There’s a growing industry in poaching up and coming games! Big companies are always looking for the next big thing… the next Fortnite… the next World of Warcraft, and there are hundreds of independent developers making new games all the time. Julia Kenny is a business development associate from Jagex, they develop the Runescape Games… she told Chris Berrow how it works...
Julia - If you think about it like a record label trying to find really talented artists to sign we're looking for developers that have the same vision as we do when it comes to making deeply engaging social multiplayer games and we want to partner up with them for like a long term relationship where we give them money to start with and we give them the support from our expertise of 18 years of running green scape and in exchange we get a cut of the of the revenue as the game starts to be successful.
Chris - Do you have to have any kind of track records to get some kind of funding from Jagex because obviously you know it helps if you can trust the fact that somebody would give you money kind of knows vaguely what they're doing.
Julia - Yeah I think because we are looking for such a long term partnership which I have called several times in conversations to developers a marriage. So just going to keep it going you know feet first. We definitely need to understand that you know that the plan going forward is commercially sound and that there is experience when you're making a game of of you know the scale that is multiplayer and sometimes with you know hundreds and hundreds of players in the same world. That takes a lot of time to develop and sometimes quite a large budget.
Chris - Obviously when you're going around looking for you know new productions of games in a new companies even that are forming and your kind of thinking right going to help you out. Do you ever come up against other companies who are doing similar things to you is there ever like a bidding war against what could potentially be the next Minecraft do you both sort of find yourself going. I want to make sure that we get hold of this game kind of thing.
Julia - There is a lot more collaboration in the games industry across companies than maybe one would think in the sense that if there is a game that is definitely just not a portfolio fit for us let's say it's a really good single play a game that is narrative based then you know we will we will pass it on to other contacts in our network that are interested and vice versa. And then I think the other side of that is sometimes there can be a lot of interest around the single title. But the way that works usually is that we never really find out from from competitors or you know from people who are closer to what we're targeting. It will just be developers saying like “oh we've had interest from this person that person and that person” and to be honest that makes me quite happy when they say that it does. It does create more of a sense of urgency for us for sure but it makes me quite you know I'm already proud of them in the sense that you know it's hard to to quote make it so when one they've had all this interest in a way it's the emotional responsibility is slightly less.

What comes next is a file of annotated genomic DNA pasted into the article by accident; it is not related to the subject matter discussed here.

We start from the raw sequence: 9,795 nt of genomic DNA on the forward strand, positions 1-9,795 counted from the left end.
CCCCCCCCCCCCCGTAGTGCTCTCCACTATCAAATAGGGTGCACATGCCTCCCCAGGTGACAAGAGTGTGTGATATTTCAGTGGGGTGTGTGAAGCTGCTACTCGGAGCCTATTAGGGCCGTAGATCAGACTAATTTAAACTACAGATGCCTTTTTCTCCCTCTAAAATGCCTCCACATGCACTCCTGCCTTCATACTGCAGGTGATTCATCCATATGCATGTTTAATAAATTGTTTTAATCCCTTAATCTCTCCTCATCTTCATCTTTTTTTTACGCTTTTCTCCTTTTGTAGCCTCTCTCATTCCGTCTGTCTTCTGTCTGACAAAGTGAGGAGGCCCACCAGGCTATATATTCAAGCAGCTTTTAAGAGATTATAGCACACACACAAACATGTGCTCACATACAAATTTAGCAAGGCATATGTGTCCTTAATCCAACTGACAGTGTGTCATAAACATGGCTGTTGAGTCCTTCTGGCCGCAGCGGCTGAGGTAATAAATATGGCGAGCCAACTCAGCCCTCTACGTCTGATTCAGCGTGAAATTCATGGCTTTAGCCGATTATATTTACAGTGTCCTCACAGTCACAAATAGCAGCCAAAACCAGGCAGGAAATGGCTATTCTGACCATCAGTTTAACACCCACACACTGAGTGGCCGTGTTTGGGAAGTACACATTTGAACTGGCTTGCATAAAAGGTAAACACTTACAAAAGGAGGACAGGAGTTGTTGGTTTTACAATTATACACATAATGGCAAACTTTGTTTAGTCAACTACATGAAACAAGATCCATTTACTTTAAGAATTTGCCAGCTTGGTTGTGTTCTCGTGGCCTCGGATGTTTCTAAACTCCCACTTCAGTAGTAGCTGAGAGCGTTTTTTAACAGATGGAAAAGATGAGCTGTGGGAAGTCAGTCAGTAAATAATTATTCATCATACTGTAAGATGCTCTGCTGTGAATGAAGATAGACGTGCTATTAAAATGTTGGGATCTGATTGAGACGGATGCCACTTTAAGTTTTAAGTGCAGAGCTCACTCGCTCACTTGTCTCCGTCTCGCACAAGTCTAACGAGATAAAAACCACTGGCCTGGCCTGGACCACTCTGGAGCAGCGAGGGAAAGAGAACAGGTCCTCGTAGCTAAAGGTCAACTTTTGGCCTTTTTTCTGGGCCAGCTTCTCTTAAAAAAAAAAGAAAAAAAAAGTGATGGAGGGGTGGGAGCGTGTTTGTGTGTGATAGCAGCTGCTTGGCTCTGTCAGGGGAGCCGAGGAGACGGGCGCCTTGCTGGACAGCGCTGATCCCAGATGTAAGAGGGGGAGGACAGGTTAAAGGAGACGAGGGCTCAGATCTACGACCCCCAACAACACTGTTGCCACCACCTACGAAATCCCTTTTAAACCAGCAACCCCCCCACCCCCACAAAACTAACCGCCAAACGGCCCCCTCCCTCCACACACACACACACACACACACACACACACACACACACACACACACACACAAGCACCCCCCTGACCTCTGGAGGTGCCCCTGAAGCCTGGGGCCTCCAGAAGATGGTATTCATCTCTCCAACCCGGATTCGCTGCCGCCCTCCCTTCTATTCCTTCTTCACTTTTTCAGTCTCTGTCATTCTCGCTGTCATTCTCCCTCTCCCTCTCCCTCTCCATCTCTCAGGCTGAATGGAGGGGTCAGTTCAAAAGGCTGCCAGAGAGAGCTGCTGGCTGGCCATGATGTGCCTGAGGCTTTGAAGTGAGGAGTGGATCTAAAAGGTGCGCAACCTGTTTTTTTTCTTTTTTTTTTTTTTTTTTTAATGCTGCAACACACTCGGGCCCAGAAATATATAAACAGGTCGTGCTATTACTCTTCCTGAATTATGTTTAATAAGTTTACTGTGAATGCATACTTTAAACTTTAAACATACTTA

Chris - Is it something that you would accept submissions over or is it very much that you need to be excited by something and then approach that project itself like let's say you know you get 100 e-mails and says “oh why don't you look at my game” I'm imagining that you know you don't have the resources to do that, let alone the time.
Julia - I mean right now we are doing that. I think you know we are trying to get the word out because there are so many different markets and networks that you know I feel like they can never really be enough people who hear about our new Jagex partners publishing program. So we have we do have like on our website we have a partners mailbox. So it's just partners at Jagex dot com. So we accept submissions in that way.